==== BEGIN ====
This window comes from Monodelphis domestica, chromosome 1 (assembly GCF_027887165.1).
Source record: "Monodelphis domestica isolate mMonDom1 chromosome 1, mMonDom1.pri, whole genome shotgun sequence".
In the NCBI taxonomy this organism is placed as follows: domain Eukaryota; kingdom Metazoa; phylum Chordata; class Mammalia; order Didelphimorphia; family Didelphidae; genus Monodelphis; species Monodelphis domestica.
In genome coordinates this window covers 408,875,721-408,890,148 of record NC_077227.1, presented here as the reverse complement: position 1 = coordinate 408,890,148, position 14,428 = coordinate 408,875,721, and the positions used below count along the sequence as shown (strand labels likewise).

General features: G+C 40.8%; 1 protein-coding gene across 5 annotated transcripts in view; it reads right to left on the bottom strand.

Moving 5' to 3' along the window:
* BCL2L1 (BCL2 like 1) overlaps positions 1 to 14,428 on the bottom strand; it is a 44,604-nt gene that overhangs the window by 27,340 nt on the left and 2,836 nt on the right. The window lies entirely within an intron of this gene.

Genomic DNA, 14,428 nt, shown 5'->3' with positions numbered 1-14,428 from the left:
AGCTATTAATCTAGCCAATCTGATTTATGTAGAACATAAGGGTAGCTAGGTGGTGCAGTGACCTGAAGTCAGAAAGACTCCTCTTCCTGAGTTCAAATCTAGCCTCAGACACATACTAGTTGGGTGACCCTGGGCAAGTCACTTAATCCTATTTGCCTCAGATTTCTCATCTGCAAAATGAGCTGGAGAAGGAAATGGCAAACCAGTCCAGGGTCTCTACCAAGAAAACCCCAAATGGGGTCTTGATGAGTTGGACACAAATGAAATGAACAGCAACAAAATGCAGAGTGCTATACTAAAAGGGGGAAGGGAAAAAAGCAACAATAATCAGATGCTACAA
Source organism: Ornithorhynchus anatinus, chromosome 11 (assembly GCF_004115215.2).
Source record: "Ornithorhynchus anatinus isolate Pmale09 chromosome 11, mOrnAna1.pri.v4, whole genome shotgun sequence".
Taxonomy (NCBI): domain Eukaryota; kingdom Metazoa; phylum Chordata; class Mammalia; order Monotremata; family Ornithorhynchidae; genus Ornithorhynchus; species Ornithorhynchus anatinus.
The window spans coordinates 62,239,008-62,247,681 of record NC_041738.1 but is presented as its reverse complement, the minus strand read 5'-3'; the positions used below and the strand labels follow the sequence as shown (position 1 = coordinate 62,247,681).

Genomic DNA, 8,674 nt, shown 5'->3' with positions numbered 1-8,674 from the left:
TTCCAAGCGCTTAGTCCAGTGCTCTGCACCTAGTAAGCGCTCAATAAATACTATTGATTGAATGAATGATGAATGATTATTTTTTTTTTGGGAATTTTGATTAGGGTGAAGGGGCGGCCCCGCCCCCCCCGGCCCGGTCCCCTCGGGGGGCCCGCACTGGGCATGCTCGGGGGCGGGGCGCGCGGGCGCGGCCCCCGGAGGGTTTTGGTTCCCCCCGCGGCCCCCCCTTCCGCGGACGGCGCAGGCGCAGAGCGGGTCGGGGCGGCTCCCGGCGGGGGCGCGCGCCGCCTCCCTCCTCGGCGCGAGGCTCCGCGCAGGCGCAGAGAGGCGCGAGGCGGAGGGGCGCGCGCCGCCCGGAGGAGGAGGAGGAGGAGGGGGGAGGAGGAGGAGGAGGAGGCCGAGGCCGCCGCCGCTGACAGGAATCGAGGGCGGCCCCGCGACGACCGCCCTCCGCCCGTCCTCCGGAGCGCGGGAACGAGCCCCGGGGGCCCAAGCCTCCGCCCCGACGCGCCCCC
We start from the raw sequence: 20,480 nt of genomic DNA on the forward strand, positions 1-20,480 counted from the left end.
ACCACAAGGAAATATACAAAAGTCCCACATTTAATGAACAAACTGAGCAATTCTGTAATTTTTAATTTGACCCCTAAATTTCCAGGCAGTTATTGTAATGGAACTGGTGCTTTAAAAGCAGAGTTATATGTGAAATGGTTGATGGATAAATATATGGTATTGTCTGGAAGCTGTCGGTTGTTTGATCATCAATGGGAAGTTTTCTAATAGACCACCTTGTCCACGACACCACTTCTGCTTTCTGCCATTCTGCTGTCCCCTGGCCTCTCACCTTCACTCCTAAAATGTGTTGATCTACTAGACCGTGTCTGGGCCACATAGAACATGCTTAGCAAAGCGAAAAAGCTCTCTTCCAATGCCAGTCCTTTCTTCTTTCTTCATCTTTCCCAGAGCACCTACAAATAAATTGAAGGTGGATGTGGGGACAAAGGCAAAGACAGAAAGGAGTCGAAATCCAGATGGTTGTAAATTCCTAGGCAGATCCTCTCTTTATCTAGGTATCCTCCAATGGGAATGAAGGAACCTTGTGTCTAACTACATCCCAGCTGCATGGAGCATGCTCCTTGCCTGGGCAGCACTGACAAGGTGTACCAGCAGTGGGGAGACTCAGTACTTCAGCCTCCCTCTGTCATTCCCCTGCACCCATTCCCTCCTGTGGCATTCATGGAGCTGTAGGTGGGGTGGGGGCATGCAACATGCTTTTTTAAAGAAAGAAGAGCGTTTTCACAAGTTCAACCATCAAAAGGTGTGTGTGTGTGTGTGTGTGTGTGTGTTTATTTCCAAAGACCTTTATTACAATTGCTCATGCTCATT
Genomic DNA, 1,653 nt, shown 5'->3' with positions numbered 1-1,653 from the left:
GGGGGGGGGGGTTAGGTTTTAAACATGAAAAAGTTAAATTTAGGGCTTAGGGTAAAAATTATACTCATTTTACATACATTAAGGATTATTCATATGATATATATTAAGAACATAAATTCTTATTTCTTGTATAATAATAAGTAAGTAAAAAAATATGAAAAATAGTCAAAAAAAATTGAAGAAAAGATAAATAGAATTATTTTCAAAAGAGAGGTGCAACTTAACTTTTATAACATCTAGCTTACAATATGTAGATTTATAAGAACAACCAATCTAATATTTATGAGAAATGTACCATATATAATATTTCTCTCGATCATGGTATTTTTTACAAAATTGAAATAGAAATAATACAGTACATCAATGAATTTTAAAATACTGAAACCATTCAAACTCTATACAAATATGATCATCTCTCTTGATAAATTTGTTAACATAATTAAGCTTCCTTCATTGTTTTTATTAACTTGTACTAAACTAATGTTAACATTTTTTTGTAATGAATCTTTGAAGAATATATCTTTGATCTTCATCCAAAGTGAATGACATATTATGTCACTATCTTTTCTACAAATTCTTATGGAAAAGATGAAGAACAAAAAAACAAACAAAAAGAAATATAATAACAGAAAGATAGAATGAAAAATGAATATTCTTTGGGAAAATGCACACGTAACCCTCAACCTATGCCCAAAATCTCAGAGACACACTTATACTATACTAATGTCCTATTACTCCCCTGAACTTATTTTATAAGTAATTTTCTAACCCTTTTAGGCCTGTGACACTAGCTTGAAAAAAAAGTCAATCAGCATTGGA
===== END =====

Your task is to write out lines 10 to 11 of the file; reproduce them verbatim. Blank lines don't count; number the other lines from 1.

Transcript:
Source organism: Ornithorhynchus anatinus, chromosome 11 (assembly GCF_004115215.2).
Source record: "Ornithorhynchus anatinus isolate Pmale09 chromosome 11, mOrnAna1.pri.v4, whole genome shotgun sequence".